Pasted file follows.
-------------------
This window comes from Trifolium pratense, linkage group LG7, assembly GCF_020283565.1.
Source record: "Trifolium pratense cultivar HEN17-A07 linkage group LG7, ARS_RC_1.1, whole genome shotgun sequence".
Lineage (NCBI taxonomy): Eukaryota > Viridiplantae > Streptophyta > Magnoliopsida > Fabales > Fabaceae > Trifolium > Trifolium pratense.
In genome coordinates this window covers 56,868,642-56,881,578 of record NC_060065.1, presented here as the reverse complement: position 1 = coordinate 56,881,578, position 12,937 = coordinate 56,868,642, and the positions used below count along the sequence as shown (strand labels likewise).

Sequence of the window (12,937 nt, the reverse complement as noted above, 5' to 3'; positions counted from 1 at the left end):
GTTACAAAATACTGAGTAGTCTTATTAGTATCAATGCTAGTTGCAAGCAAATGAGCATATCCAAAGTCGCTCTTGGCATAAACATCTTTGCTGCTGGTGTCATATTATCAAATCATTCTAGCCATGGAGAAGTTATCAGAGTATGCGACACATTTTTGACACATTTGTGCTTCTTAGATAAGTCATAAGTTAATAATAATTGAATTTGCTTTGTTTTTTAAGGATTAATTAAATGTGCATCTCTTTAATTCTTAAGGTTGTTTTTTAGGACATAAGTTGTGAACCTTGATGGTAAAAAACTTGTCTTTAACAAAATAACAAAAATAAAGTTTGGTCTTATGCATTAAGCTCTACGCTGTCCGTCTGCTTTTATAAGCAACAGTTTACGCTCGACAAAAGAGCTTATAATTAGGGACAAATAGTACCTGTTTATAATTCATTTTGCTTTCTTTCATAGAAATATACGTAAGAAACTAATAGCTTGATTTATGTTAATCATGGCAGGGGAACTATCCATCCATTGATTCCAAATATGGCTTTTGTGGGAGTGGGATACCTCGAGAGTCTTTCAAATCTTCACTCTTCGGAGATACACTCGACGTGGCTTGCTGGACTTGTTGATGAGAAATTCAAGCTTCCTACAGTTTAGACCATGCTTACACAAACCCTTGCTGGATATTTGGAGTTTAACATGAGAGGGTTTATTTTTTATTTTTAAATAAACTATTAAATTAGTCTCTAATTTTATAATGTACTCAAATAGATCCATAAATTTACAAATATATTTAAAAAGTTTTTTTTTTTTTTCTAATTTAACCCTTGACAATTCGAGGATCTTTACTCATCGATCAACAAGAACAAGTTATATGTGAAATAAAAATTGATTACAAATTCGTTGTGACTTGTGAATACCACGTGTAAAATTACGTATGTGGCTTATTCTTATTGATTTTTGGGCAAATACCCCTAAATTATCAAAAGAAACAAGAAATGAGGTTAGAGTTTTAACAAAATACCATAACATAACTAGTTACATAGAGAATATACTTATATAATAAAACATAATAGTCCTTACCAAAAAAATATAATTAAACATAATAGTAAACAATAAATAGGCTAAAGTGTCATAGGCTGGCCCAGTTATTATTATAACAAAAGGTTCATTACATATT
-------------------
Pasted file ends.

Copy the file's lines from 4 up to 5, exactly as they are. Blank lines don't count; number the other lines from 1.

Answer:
In genome coordinates this window covers 56,868,642-56,881,578 of record NC_060065.1, presented here as the reverse complement: position 1 = coordinate 56,881,578, position 12,937 = coordinate 56,868,642, and the positions used below count along the sequence as shown (strand labels likewise).

Sequence of the window (12,937 nt, the reverse complement as noted above, 5' to 3'; positions counted from 1 at the left end):